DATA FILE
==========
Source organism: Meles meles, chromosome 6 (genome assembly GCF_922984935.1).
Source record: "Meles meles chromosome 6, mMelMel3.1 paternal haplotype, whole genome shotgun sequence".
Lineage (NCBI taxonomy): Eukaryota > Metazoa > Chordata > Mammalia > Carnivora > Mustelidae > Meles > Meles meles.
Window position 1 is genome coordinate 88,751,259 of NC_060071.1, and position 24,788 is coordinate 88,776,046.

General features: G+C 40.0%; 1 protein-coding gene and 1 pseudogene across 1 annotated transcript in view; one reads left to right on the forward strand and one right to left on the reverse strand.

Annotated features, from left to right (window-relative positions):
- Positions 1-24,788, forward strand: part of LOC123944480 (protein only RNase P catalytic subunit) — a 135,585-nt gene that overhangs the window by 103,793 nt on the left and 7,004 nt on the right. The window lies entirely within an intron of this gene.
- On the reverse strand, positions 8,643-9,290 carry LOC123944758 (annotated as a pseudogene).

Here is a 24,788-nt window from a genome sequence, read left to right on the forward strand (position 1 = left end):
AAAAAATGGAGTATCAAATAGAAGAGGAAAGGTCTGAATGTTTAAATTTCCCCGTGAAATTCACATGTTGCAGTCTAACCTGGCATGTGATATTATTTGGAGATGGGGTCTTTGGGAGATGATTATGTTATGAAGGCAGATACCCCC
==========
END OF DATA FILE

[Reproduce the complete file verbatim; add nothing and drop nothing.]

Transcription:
Source organism: Meles meles, chromosome 6 (genome assembly GCF_922984935.1).
Source record: "Meles meles chromosome 6, mMelMel3.1 paternal haplotype, whole genome shotgun sequence".
Lineage (NCBI taxonomy): Eukaryota > Metazoa > Chordata > Mammalia > Carnivora > Mustelidae > Meles > Meles meles.
Window position 1 is genome coordinate 88,751,259 of NC_060071.1, and position 24,788 is coordinate 88,776,046.

General features: G+C 40.0%; 1 protein-coding gene and 1 pseudogene across 1 annotated transcript in view; one reads left to right on the forward strand and one right to left on the reverse strand.

Annotated features, from left to right (window-relative positions):
- Positions 1-24,788, forward strand: part of LOC123944480 (protein only RNase P catalytic subunit) — a 135,585-nt gene that overhangs the window by 103,793 nt on the left and 7,004 nt on the right. The window lies entirely within an intron of this gene.
- On the reverse strand, positions 8,643-9,290 carry LOC123944758 (annotated as a pseudogene).

Here is a 24,788-nt window from a genome sequence, read left to right on the forward strand (position 1 = left end):
AAAAAATGGAGTATCAAATAGAAGAGGAAAGGTCTGAATGTTTAAATTTCCCCGTGAAATTCACATGTTGCAGTCTAACCTGGCATGTGATATTATTTGGAGATGGGGTCTTTGGGAGATGATTATGTTATGAAGGCAGATACCCCC